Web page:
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Trump team now concerned about Georgia Senate race dragging him down

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This week it was reported that President Donald Trump’s team is frustrated with Arizona Sen. Martha McSally (R), who is performing so poorly in her Senate race they’re concerned she’s dragging the president down.

“The president has repeatedly asked if her candidacy is adversely affecting his own prospects in a state that has become more competitive, people familiar with the discussions have said,” said the New York Times.

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Now there’s a concern about Sen. Kelly Loeffler (R-GA), who Trump never wanted as an appointed senator in the first place, reported the New York Times.. Now her stock scandal is causing trouble for the president and the GOP in Georgia.

“Ms. Loeffler, a financial services executive with no previous government experience, was appointed to the position in December 2019 after the long-serving Republican, Johnny Isakson, announced he would retire for health reasons,” reported the Times. “She is running in a special election for the seat this fall, facing nearly two dozen candidates in the jumbled race, including two well-financed Democrats.”

While Trump typically stays out of GOP primaries, he spent Friday night blasting former Attorney General Jeff Sessions, who is desperately trying to get his Senate seat back.

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It could spell disaster for Loeffler, as she’s facing off against one of Trump’s favorite people, Rep. Doug Collins (R-GA).

“Ms. McSally’s seat in particular troubles Mr. Trump’s advisers. The president has repeatedly asked if her candidacy is adversely affecting his own prospects in a state that has become more competitive,” the Times cited people familiar with the discussions.

Loeffler is continuing to play defense about her investments, saying she is cooperating with the investigators, but the tight election with the president’s lackluster coattails may mean that Republicans aren’t willing to risk it.

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Read the full report from the New York Times.


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A historian details Trump’s surprising and peculiar relationship with America’s Puritan legacy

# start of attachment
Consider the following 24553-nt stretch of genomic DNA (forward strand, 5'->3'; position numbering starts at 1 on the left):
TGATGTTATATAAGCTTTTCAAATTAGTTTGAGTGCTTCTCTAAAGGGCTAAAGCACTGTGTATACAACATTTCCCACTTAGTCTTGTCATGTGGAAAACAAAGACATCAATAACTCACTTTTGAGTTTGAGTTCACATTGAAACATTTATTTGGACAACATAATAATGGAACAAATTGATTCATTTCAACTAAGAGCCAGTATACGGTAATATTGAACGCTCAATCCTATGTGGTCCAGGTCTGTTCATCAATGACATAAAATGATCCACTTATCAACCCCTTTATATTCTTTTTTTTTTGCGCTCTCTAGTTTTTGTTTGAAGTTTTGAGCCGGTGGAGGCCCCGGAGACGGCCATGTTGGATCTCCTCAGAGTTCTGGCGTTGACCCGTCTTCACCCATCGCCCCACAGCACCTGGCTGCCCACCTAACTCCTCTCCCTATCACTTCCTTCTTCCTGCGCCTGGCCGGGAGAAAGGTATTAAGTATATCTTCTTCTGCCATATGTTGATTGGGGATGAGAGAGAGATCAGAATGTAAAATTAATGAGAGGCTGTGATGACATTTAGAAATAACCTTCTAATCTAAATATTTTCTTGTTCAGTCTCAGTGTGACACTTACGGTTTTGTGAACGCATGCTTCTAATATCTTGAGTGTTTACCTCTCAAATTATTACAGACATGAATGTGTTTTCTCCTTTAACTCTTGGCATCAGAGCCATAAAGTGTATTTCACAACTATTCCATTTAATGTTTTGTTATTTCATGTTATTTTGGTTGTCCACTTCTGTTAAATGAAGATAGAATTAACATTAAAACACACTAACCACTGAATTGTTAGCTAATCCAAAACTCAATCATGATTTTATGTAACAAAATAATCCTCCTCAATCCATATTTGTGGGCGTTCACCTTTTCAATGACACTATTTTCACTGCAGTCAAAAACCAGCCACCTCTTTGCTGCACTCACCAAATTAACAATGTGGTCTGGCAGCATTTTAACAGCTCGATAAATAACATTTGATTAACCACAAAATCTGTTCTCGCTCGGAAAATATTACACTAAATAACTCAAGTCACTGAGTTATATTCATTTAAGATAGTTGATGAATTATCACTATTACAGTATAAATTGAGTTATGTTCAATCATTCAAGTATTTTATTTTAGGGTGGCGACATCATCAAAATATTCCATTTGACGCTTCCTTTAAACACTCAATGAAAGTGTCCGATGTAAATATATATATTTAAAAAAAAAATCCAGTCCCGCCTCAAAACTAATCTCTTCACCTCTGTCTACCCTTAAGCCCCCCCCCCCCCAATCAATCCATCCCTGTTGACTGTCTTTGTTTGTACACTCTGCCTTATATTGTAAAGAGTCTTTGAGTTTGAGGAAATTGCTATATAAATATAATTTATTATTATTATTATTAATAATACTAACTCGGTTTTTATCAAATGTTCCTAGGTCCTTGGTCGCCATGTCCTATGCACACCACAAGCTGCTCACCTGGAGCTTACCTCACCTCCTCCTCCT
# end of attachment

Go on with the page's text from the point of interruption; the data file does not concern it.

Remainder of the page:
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Whatever one feels about it, the ‘Trump phenomenon’ is often described as the US version of a populist trend that has impacted on many areas of contemporary global politics.  However, despite the global political similarities, Donald Trump’s success is also rooted in a peculiarly American experience, since a very large and influential part of his support base lies among Christians of the so-called ‘evangelical right’.

The presidential inauguration, in 2017, featured six religious leaders, more than any other inauguration in history.  Since then many evangelical leaders have (controversially) claimed that God has placed Trump in the White House, despite his character flaws, because he is the man who will get God’s work done at this – in their  view – critical point in US and world history. As a result, the influence of evangelical Christians on American politics has never been more pronounced. From the appointment of Supreme Court judges to US relations with Israel, from support for ‘The Wall’ to abortion legislation, the power of this extraordinary lobby is seen in the changing politics and policies of the nation. A veritable culture war appears to be occurring over the future direction of the USA; a battle for the ‘soul of America’.

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White House decided to violate social distancing guidelines for journalists because it ‘looks better’: reporters

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President Donald Trump held a press briefing in the White House Rose Garden on Friday — and according to an official statement from the White House Correspondents Association, the event was inconsistent with the administration’s own social distancing guidelines.

WHCA President Jonathan Karl explained: “Today, the White House press office positioned seating for the president’s Rose Garden’ ‘news conference’ in a way that violated the federal government’s guidelines on social distancing and needlessly put reporters’ health at risk.”

WHCA statement on today’s press conference—at which Trump took no questions—where seats were initially placed far apart but were moved closer together before the event started. The press office told WHCA that decision was made because "it looks better.” pic.twitter.com/KEXbHxfLh5

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Trump supporters desperately grasp at a new ‘gotcha’ to discredit a national social justice uprising

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Unable to defend the extrajudicial killing of black people by the police or the viciousness of police assaults on peaceful protesters, conservatives are grasping desperately at a new gotcha to discredit the recent national uprisings: Liberals are a bunch of hypocrites. This time, however, it's got a coronavirus twist, as progressives are being accused of hypocrisy for supporting the protests while allegedly opposing all other social gatherings in the name of "public health."

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